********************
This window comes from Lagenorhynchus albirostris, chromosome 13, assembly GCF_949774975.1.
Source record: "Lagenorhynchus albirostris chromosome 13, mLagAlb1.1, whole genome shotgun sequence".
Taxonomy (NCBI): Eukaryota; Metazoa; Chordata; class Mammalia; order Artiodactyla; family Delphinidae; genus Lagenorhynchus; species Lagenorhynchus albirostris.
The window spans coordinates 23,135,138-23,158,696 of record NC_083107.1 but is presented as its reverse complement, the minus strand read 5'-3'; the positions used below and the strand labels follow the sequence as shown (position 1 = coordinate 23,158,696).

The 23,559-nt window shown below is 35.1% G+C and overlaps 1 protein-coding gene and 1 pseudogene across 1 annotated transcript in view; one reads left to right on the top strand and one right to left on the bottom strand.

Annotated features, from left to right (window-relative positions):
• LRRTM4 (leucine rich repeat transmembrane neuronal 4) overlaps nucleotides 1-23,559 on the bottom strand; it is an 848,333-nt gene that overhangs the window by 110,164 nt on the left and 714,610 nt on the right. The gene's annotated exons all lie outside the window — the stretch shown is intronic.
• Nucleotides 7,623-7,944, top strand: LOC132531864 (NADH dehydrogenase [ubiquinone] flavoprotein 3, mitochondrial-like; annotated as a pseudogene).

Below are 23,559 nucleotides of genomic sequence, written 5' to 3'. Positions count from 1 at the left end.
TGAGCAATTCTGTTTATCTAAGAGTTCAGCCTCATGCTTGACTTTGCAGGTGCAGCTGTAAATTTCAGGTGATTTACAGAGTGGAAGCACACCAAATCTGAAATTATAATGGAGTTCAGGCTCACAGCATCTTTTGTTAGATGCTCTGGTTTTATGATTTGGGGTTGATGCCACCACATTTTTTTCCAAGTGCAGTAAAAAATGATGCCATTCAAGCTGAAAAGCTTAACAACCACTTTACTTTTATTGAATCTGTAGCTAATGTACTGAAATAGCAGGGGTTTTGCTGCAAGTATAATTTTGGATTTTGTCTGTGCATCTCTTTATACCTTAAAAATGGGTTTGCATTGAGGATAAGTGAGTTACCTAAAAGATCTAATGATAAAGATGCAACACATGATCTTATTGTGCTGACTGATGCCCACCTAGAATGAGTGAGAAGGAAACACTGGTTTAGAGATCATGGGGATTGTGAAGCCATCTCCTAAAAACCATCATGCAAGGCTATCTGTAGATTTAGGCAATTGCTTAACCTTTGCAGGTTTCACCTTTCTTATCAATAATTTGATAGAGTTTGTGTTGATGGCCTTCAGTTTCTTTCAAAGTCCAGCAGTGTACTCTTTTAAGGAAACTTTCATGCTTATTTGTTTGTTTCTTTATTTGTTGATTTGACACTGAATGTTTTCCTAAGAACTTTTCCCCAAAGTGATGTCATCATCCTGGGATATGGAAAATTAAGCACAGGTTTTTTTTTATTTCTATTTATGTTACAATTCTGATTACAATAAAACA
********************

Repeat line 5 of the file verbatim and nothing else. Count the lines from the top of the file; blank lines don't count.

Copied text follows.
The 23,559-nt window shown below is 35.1% G+C and overlaps 1 protein-coding gene and 1 pseudogene across 1 annotated transcript in view; one reads left to right on the top strand and one right to left on the bottom strand.